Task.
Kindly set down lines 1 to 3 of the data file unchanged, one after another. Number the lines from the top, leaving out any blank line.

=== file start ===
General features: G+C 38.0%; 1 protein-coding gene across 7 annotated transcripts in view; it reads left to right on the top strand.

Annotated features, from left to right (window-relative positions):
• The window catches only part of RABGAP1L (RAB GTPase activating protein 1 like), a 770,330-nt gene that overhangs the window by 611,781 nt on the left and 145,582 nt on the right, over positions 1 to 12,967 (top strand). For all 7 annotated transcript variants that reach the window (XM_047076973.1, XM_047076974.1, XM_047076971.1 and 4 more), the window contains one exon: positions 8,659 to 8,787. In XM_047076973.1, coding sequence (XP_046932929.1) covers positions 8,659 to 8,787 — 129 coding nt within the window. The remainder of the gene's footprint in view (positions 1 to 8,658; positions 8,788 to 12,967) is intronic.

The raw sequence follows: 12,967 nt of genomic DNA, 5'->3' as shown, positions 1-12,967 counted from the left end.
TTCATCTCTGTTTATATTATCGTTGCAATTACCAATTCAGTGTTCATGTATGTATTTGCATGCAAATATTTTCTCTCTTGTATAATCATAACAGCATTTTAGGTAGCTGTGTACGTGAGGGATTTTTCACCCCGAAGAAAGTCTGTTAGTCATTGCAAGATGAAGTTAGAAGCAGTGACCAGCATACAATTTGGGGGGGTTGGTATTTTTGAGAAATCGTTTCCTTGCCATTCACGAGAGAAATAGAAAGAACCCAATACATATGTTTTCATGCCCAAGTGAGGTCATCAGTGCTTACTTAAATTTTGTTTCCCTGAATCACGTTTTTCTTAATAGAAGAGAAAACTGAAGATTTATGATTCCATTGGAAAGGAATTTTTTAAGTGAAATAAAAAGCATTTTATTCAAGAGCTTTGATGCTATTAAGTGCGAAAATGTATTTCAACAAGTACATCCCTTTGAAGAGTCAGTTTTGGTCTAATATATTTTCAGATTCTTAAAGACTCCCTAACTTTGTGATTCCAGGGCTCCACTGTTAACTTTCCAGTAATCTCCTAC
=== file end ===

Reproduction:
General features: G+C 38.0%; 1 protein-coding gene across 7 annotated transcripts in view; it reads left to right on the top strand.

Annotated features, from left to right (window-relative positions):
• The window catches only part of RABGAP1L (RAB GTPase activating protein 1 like), a 770,330-nt gene that overhangs the window by 611,781 nt on the left and 145,582 nt on the right, over positions 1 to 12,967 (top strand). For all 7 annotated transcript variants that reach the window (XM_047076973.1, XM_047076974.1, XM_047076971.1 and 4 more), the window contains one exon: positions 8,659 to 8,787. In XM_047076973.1, coding sequence (XP_046932929.1) covers positions 8,659 to 8,787 — 129 coding nt within the window. The remainder of the gene's footprint in view (positions 1 to 8,658; positions 8,788 to 12,967) is intronic.